Can The Government Really Provide Family-Friendly Tenancies?

Last month Communities Secretary Eric Pickles announced the Government’s new measures to encourage longer fixed term, family-friendly tenancies and raise standards in the private rented sector including tenants being able to ask for longer tenancies, the use of a model tenancy agreement, a Tenants’ Charter and a letting agents’ compulsory redress scheme able to award compensation if agents have not been transparent about their fees.

Good landlords welcome good tenants and will compromise on obtaining the highest rent for a good tenant remaining in a property. In practice tenants spend an average of three years in a property. A good relationship between landlords and tenants means tenants get stability, especially important if they have children and schooling considerations, and avoid having to move repeatedly or finding deposit monies. Landlords save on the cost and trouble of finding new tenants, avoid void properties and incur fewer fees.

There is no compulsory regulation of letting agents notwithstanding that they are dealing with peoples’ homes and manage large sums of money. Both landlords and tenants deserve a good and transparent service from letting agents so we always advise using a reputable letting agent with membership of professional bodies such as ARLA and ARMA.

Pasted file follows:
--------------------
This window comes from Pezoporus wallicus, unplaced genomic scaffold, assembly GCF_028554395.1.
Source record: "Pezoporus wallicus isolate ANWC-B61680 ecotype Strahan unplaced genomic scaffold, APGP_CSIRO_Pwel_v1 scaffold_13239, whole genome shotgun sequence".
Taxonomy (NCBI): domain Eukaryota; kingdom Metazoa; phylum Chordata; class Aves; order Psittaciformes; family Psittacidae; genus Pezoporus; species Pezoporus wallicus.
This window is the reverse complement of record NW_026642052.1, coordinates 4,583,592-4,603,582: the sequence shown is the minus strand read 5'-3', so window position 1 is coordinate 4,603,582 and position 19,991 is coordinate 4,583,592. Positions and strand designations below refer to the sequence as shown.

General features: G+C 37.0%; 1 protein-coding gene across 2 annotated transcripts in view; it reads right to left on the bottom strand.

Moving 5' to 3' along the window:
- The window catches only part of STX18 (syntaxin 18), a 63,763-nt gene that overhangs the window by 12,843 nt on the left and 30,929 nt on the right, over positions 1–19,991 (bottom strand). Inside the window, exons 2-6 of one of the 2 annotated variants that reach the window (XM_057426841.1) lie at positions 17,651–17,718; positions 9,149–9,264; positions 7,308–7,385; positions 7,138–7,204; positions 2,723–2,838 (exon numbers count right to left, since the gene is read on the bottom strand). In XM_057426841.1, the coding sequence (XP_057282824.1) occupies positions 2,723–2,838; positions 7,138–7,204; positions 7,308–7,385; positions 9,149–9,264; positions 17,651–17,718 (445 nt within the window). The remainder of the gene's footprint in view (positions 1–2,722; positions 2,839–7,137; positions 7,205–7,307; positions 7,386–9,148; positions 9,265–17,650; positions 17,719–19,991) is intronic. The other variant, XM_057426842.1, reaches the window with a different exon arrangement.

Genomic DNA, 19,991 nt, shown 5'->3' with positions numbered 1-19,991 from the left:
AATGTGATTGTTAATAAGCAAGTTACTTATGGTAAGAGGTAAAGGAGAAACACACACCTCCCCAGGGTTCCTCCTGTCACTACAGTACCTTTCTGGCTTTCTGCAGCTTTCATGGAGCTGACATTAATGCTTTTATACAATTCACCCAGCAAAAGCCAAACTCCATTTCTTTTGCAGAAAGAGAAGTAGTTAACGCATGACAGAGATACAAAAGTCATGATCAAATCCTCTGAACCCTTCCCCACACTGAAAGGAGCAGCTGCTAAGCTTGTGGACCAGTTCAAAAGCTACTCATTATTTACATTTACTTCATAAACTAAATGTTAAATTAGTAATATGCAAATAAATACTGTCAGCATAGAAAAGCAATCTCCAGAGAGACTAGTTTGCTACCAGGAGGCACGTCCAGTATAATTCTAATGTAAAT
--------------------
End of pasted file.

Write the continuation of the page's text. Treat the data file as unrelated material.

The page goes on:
The Government’s measures may not change tenancies. The private rented sector will always be affected by market conditions. Landlords will look for new tenants paying increased rents. The Government’s expectation that the “bedroom tax” limiting housing benefit would lead to lower private rents failed as rental properties are in high demand so landlords have ended tenancies of housing benefit recipients and relet to private tenants at higher rents. Other interventions in the sector have not been successful. The Tenant Deposit scheme is not complied with universally and its requirements remain uncertain following Court decisions. Law Commission proposals to simplify tenancies were never introduced.

Moreover whilst any proposals to encourage long term tenancies, weed out bad agents and improve letting standards are welcome, the Government’s reference to “family-friendly tenancies” will sound hollow to those families having to move or facing eviction because, following the introduction of the “bedroom tax”, they cannot afford to pay the difference between their revised housing benefit payment and their rent.

If you have any queries concerning the matters raised please contact
Jeremy Teall, Partner and Housing Management Team Leader on
020 8567 3477 or e-mail